Information processing theory

The information processing theory approach to the study of cognitive development Evolved out of the American experimental tradition in psychology . Developmental psychologists who adopt the information-processing perspective for mental development in terms of maturational changes in basic components of a child’s mind. The theory is based on the idea that humans process the information they receive, rather than merely responding to stimuli. This perspective equates the mind to a computer, which is responsible for analyzing information from the environment. According to the standard information-processing model for mental development, Working memory for actively manipulating information, and long-term memory for passively holding information so that it can be used in the future. [1] This theoretical approach to the development of children in the United States. Theoretical and empirical theoretical and theoretical models. Theoretical and empirical theories. To their advances in their ability to process and respond to the information they have received through their senses. Theoretical and empirical theoretical and theoretical models. Theoretical and empirical theories. To their advances in their ability to process and respond to the information they have received through their senses. Theoretical and empirical theoretical and theoretical models. Theoretical and empirical theories.

Emergence

Information processing as a model for human thinking and learning is part of the resurgence of cognitive perspectives of learning . The cognitive perspective asserts that complex states mental states can be scientifically investigated. Computers, which process information, include internal states that affect processing. Computers have provided a model of possible human mind states that provided researchers with clues and direction for understanding and learning. Overall, information-processing models helped reestablish mental processes that can not be directly observed as a legitimate area of ​​scientific research.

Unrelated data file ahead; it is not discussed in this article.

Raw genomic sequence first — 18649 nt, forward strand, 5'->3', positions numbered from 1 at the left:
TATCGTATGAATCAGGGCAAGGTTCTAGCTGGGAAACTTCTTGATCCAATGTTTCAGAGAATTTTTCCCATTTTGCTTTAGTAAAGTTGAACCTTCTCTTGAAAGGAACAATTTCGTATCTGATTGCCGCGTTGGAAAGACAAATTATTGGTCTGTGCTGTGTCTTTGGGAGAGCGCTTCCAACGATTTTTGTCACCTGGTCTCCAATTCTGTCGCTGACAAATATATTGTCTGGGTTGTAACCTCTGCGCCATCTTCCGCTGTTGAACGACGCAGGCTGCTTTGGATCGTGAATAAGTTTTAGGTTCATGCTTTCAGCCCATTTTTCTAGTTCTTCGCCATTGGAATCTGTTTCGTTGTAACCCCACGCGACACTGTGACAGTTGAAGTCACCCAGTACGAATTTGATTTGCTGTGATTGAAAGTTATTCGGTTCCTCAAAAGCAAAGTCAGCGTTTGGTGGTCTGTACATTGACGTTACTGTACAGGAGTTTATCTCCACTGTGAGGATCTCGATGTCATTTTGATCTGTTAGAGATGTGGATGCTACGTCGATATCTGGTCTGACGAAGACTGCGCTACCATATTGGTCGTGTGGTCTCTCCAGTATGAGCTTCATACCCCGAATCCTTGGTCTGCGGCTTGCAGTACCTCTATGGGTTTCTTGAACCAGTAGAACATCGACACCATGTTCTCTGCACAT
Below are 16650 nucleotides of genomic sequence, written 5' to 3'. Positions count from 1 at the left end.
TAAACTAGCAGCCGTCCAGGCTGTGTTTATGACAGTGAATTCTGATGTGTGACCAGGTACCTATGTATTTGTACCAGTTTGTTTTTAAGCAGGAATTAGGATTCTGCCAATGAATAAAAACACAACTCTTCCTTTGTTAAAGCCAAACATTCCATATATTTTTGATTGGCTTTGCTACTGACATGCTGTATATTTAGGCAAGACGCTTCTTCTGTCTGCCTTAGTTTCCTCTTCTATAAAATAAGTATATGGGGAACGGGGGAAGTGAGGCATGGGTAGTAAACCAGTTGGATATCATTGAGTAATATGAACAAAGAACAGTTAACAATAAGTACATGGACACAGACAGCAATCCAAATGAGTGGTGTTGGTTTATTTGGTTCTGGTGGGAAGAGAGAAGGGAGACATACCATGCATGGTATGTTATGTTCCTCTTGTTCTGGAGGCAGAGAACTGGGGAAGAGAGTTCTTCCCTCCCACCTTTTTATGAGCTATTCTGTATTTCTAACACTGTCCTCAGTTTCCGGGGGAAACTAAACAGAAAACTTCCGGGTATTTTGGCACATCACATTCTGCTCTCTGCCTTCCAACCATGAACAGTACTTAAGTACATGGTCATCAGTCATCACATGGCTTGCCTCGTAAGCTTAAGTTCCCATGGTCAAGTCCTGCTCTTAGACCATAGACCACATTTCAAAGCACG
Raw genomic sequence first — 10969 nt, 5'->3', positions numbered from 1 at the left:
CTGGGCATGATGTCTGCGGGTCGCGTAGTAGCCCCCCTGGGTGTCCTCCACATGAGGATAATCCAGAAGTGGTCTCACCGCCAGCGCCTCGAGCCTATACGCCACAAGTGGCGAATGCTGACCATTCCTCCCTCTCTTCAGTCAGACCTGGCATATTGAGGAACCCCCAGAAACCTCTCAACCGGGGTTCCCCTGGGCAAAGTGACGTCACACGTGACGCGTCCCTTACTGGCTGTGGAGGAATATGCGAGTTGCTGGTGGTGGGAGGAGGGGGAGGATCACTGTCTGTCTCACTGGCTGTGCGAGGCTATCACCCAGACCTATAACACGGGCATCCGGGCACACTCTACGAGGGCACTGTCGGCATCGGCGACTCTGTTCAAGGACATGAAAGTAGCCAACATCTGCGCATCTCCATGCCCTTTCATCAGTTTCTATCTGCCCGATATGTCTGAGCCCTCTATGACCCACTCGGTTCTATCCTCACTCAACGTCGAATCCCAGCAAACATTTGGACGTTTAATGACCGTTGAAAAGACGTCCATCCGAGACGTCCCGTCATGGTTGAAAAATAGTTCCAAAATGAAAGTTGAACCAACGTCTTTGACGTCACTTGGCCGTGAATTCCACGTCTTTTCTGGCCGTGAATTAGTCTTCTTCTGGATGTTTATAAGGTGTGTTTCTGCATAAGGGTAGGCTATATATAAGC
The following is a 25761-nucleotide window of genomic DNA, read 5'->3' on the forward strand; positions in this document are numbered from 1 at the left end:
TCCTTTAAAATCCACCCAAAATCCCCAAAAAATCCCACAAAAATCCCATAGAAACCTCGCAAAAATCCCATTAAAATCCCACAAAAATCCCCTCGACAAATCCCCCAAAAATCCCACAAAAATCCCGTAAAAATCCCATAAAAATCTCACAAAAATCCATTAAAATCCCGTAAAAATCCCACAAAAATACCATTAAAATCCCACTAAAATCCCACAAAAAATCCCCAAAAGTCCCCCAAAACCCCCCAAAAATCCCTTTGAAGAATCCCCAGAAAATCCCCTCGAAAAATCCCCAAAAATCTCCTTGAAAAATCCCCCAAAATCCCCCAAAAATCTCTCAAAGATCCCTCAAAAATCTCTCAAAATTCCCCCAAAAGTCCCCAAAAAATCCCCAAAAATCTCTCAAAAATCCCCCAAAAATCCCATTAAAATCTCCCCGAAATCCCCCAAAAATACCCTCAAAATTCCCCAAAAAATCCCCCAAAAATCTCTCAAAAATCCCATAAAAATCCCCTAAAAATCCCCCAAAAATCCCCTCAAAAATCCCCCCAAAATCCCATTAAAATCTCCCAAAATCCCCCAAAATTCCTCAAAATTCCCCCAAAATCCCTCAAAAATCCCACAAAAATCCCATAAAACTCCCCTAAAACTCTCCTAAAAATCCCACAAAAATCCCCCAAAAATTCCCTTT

Human as computer

Within this model, humans are routinely compared to computers. This article is a summary of the findings of this article. Therefore, when analyzing what actually develops within this model, the more specific comparison is between the human brain and computers. (Lachman, 1979) and added further legitimacy to the scientific study of the mind (Goodwin, 2005: 411). In the model below, you can see the direct comparison between human processing and computer processing. Within this model, information is taken in (or input). Information is encoded to give meaning and comparison with stored information. If a person is working on a task, this is where the working memory is enacted. An example of that for a computer is the CPU . In both cases, information is encoded, given meaning, and combined with previously stored information to enact the task. The last step is where the information is stored when retrieved when needed. For computers, this would be a great way to save your hard drive, where you would then upload the saved data when working on a future task (using your working memory as in step 2).

Cognitive processes

Cognitive processes include perception , recognition, thinking, judgment, reasoning , problem solving , conceptualizing , and planning. These cognitive processes can emerge from human language, thought, imagery, and symbols.

In addition to these specific cognitive processes, many cognitive psychologists study language acquisition , altered states of mind and consciousness, visual perception, auditory perception, short-term memory , long-term memory, storage, retrieval, perceptions of thought and much more.

Nature versus nurture

This theory views humans as actively inputting, retrieving, processing, and storing information. Context, social content, and social influences on processing are simply viewed as information. Cognitive Processing Techniques and Methods. Individuals in some cognitive abilities, such a memory span, but human cognitive systems function similarly based on a set of memory stores that store information and control processes determines how information is processed. The “Nurture” component provides information input (stimuli) that is processed into behavior and learning. Changes in the long term memory (knowledge) is learning. Prior knowledge affects future processing and thus affects future behavior and learning.